Study results demonstrated that cows with assisted births (dystocia) had a longer period from the amniotic sac appearance or feet appearance to birth and increased incidence of stillbirths compared with cows with unassisted calving. Although not significant, the researchers say it is important to note that the time spent in labor varied for first-lactation animals and cows with multiple lactations.
This study suggested that calving personnel should start assisting cows 70 minutes after amniotic sac appearance (or 65 minutes after feet appearance) outside the vulva (based on births without assistance). Under field conditions, the observation of amniotic sac or feet appearance as calving progresses are clear and concrete landmarks that calving personnel can easily identify. Early intervention has the potential to prevent stillbirths, but also has the potential for dam injury due to lack of proper dilation of soft tissues.
When a calf malpresentation is evident (like the appearance of one foot outside the vulva) immediately after amniotic sac appearance, or for uterine torsions (where the amniotic sac or feet do not appear outside the vulva), obstetric intervention is rendered. The time spent in labor (straining) combined with the time from the amniotic sac or feet appearance to birth and the assessment of calving progress (as described for non-assisted births) should be used as guidelines to determine the appropriate time for intervention during difficult births under field conditions. Keep in mind, these reference times should be interpreted in combination with adequate obstetrical knowledge and examination.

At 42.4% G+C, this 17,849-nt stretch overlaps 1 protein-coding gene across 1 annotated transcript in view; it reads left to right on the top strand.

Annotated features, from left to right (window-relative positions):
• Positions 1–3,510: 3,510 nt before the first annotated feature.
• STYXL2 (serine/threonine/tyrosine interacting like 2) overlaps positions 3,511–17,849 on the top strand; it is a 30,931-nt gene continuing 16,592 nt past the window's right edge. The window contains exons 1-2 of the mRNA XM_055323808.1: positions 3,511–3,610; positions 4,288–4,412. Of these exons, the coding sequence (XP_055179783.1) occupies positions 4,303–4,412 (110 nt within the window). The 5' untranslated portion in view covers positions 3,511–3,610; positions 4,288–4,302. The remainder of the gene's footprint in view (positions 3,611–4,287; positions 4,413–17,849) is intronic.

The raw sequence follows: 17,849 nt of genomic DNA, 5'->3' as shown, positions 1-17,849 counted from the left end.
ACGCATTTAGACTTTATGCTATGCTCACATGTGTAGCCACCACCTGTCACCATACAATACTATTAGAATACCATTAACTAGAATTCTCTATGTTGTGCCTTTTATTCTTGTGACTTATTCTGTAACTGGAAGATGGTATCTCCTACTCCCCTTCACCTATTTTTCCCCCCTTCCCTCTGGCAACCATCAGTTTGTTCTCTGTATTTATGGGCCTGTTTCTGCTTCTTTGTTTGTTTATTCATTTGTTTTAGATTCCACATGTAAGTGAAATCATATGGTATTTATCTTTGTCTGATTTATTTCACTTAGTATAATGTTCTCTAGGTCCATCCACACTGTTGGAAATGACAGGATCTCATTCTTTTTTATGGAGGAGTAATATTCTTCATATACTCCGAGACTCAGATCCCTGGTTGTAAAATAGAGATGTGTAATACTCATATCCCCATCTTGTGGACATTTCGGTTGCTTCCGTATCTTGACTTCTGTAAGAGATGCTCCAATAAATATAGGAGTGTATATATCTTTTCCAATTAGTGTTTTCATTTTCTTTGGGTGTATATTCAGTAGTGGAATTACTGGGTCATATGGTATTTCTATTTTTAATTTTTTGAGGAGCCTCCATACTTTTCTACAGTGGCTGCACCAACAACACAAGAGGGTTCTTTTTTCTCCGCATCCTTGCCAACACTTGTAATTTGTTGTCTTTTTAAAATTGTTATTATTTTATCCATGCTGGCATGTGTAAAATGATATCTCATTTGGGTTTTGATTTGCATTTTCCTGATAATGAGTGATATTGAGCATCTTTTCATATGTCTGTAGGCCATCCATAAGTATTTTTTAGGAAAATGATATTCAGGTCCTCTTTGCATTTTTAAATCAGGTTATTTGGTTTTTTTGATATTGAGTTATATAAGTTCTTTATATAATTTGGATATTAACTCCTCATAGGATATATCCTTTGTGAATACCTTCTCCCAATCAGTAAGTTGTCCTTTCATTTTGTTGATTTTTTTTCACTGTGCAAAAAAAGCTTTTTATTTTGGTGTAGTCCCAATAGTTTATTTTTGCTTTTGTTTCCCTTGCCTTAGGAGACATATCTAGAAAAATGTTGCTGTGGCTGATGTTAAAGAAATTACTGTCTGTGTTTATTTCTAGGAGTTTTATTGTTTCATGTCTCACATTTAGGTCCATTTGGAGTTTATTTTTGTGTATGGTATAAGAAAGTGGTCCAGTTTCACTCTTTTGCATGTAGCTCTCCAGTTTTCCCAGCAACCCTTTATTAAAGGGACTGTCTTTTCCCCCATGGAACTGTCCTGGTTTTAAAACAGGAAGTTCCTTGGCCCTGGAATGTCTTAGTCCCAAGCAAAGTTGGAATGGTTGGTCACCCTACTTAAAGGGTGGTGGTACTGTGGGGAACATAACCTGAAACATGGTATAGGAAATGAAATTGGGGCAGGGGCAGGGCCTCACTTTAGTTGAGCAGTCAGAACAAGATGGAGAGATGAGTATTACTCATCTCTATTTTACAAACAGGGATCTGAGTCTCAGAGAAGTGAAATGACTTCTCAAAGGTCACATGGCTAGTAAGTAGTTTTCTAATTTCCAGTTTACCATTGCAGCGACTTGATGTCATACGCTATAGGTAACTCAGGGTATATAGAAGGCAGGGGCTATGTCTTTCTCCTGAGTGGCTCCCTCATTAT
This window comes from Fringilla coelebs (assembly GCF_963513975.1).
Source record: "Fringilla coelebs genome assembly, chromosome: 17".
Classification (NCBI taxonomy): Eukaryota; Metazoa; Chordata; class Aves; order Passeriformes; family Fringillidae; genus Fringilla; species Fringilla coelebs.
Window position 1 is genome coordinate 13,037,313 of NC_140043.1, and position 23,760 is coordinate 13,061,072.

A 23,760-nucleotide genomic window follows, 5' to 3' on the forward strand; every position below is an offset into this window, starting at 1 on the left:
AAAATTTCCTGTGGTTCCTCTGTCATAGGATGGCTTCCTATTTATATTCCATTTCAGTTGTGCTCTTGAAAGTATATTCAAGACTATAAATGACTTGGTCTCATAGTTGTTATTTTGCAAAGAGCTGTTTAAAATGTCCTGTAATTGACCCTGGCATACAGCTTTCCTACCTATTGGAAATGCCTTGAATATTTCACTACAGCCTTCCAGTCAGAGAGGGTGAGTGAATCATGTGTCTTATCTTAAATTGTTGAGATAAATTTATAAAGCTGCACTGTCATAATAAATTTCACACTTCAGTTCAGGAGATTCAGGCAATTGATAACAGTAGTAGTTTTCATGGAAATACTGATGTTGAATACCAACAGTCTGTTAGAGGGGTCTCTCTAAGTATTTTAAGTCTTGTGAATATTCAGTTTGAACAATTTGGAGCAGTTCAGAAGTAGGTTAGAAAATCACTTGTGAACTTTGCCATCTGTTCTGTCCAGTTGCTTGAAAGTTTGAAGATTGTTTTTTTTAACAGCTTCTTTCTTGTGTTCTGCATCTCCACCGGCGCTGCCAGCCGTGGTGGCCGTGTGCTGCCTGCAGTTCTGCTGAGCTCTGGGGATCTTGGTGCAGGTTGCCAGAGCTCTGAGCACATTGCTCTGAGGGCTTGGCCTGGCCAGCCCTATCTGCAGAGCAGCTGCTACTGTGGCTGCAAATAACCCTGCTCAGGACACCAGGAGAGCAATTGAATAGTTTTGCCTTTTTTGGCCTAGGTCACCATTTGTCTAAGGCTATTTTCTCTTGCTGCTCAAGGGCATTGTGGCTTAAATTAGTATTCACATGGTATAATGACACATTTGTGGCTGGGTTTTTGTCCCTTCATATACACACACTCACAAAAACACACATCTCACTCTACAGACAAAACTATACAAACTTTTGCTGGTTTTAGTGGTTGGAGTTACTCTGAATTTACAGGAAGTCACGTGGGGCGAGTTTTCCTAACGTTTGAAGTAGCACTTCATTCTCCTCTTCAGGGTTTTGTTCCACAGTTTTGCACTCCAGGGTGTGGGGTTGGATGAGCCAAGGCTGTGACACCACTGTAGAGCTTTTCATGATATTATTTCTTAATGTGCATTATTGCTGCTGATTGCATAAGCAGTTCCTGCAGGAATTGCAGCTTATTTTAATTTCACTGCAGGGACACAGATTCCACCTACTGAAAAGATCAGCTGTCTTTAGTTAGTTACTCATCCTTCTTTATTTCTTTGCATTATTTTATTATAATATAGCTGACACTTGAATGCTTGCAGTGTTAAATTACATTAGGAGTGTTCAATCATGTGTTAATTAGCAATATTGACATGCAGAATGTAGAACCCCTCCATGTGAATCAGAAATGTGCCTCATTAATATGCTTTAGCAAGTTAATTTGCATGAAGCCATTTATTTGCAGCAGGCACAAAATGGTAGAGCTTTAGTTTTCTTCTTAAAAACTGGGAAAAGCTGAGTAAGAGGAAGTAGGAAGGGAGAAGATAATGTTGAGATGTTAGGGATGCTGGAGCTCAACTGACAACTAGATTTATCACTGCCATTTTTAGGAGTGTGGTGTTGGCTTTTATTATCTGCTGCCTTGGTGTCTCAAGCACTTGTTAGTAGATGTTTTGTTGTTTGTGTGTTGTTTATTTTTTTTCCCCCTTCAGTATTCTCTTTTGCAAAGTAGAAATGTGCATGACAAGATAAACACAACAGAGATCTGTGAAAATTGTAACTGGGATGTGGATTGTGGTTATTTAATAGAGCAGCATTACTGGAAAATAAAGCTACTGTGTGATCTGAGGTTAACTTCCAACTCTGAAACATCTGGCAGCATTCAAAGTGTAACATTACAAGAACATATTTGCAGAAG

To learn more about when and how to assist with calving, plan to attend the Carver County/University of Minnesota Dairy Expo on Monday, February 18, 2013 in Norwood Young America. At that conference, Dr. John Zimmerman will be discussing and demonstrating how to deal with calving conundrums. To view a complete program brochure online, go to http://z.umn.edu/dairyexpo.
Source: Laura Kieser, Extension Educator, University of Minnesota Extension, Scott and Carver Counties